16 Cruise Ships Visit Nicaragua
The Nicaragua Tourism Institute (INTUR) reported that 16 cruise ships from Europe and the United States visited Nicaragua during the last six weeks. “The Norwegian Cruise Ship Viking Star that arrived in Port Corinto last Tuesday with 1,365 passengers, is the sixteenth of the 2018 cruise season”, the INTUR report states.  (Nicaragua News 12/5/18)

Families and Victims of the Coup Denounce “Journalist” Miguel Mora

Relatives of those murdered and tortured during the attempted coup, denounced Miguel Mora, head of 100% News to the Public Prosecutor. They claim he incited violence and hatred that caused torture and death.

Francisca Méndez, denounced Mora for encouraging torture and killing. She is the daughter of Guillermo Méndez Ortiz who was tortured and murdered at the roadblocks in Jinotepe, Carazo, on June 12, 2018. “I accuse the inciter of hatred, Miguel Mora, who promoted and continues to promote the death-roadblocks, where they kidnapped and tortured my father. That is why I have come to file a complaint, so that justice is done and this does not go unpunished, so that they do not continue to kill innocent people and so that this gentleman does not continue to harm the country.”

Also present was Mirlehn Méndez Ventura, wife of Bismarck Martínez, kidnapped on June 29.

“To date we have not found my husband, and Miguel Mora is aware of this, because he talks about the roadblocks and Bismarck was kidnapped at one. I demand Mora tell us the whereabouts of my husband.”

Henry Serrano: “I was intercepted at the San José school, where they grabbed me, hooded me, kidnapped and assaulted me for four days, beat me, broke me and fractured my nose, violated my physical integrity and that of my family, all because of Mora who incites people to attack the Sandinistas.” Serrano, an inhabitant of the Ana Virgen Noble neighborhood of Jinotepe, says when he was kidnapped, they used his credit card to charge money in San José, money stolen along with his phone and other belongings.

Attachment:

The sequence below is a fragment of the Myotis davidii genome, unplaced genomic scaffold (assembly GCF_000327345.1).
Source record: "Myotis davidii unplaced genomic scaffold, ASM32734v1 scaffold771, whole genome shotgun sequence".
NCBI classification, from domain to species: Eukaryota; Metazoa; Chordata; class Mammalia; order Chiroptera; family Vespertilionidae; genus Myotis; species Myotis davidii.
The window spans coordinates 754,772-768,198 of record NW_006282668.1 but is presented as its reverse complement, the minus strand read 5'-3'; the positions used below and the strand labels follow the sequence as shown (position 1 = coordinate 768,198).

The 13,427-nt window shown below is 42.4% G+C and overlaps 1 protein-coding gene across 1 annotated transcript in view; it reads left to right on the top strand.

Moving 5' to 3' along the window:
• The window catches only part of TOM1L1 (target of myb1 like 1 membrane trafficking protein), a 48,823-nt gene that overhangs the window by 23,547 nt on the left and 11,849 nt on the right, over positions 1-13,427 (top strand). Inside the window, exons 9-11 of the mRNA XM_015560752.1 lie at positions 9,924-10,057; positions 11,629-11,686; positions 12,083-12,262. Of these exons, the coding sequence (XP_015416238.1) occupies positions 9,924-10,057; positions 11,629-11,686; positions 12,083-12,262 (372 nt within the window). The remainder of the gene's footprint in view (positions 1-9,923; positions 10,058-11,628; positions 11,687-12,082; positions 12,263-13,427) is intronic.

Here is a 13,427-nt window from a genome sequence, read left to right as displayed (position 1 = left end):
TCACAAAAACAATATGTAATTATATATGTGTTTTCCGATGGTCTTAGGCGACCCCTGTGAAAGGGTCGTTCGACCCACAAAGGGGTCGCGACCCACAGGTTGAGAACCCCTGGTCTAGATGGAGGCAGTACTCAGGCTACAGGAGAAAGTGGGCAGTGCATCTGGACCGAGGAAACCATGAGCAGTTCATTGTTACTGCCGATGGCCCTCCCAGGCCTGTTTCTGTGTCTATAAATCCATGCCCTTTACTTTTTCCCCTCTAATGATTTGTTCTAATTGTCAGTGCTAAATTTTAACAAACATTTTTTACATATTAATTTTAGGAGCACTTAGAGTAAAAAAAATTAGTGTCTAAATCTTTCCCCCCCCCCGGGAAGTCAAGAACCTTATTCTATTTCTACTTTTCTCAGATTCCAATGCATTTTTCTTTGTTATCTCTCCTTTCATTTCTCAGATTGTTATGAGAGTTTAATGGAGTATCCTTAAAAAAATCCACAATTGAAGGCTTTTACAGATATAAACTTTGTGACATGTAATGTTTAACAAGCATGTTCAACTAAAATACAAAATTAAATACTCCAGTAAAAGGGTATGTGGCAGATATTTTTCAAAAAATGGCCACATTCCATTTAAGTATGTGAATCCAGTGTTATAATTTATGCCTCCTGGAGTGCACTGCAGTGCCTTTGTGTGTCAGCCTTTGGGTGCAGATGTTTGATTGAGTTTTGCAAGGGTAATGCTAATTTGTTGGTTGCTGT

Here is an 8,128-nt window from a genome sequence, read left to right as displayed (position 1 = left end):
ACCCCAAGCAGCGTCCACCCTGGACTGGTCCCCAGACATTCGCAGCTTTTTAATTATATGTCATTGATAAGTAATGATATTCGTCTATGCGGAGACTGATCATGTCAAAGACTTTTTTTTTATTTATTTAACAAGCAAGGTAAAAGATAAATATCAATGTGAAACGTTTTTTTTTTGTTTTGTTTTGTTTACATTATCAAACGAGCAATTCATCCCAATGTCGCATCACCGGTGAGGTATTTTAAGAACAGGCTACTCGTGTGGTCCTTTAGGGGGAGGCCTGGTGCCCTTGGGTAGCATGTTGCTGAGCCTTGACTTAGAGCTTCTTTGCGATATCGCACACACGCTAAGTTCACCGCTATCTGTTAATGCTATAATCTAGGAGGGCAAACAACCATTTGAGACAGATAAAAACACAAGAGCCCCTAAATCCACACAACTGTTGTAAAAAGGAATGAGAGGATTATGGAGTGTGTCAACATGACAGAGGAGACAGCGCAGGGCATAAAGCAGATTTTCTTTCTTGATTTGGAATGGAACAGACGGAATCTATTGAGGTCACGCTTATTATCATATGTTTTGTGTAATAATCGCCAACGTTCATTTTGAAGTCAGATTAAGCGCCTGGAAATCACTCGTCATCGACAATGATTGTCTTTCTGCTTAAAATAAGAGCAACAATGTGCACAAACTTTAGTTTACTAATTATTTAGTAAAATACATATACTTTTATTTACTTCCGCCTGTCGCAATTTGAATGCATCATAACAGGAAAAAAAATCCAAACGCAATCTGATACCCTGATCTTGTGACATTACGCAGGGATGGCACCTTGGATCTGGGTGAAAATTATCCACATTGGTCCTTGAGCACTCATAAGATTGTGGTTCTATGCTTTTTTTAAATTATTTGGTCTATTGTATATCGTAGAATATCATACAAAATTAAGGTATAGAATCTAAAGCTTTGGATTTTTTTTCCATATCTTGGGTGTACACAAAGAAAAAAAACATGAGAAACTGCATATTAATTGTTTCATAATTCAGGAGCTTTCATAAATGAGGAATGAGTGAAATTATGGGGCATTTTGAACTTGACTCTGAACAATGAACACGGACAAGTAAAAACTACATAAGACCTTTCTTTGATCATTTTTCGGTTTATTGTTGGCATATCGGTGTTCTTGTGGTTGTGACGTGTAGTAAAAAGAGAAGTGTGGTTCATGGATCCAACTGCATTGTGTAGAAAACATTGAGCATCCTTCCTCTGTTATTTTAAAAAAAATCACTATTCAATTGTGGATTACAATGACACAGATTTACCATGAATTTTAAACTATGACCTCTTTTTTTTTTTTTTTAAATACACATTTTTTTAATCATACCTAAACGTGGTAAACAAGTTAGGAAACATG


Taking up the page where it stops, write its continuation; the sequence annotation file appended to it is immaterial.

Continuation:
Erasmo Hernandez Palacios, who was also kidnapped and tortured in Jinotepe placed a complaint against Miguel Mora. He was threatened with death for being a Sandinista.

Roberto Rodríguez accused Mora of kidnapping, burning his vehicle and destroying his home. “I accuse Mr. Mora of the destruction of my vehicle and what I ask for is justice and peace for the Nicaraguans, for that reason I demand you close down 100% Noticias. On June 12, Rodriguez was kidnapped at 10:50 am: “It was a very difficult situation for me. On June 31 at 2:00 a.m., they burned my vehicle.”

Róger Escobar filed a complaint for terrorism, damage to his family, private property damage and robbery. “They terrorized my family because of the manipulation of Miguel Mora who said I was a paramilitary, they damaged my image and I received threats.” He had to spend 3 months outside his home because of threats to him on 100% Noticias and social media.

Auxiliadora Sotelo Robleto, blames Miguel Mora, for encouraging criminals who robbed her home on June 16 in the Ayapal neighborhood. “That man only lies and manipulates. They left me on the street. Eighty criminals ransacked my home and took money, computers, cell phones and jewelry. Eight days later they returned to my house and, in stolen vans from the Ministry of Health, took everything and left my house empty, but I was hospitalized and the only ones there were my children and my grandson.”

Carla Teresa Torres Hernández gave more evidence implicating Miguel Mora in the death of her husband, policeman Gabriel de Jesús Vado.  Last week, Ms. Torres made the complaint to the Public Ministry, but this Monday she provided videos and audios, showing that her husband was killed at a roadblock, in addition to threats made by Miguel Mora to her husband on video. (Canal 2, 19 Digital 12/6/18, 12/10/18)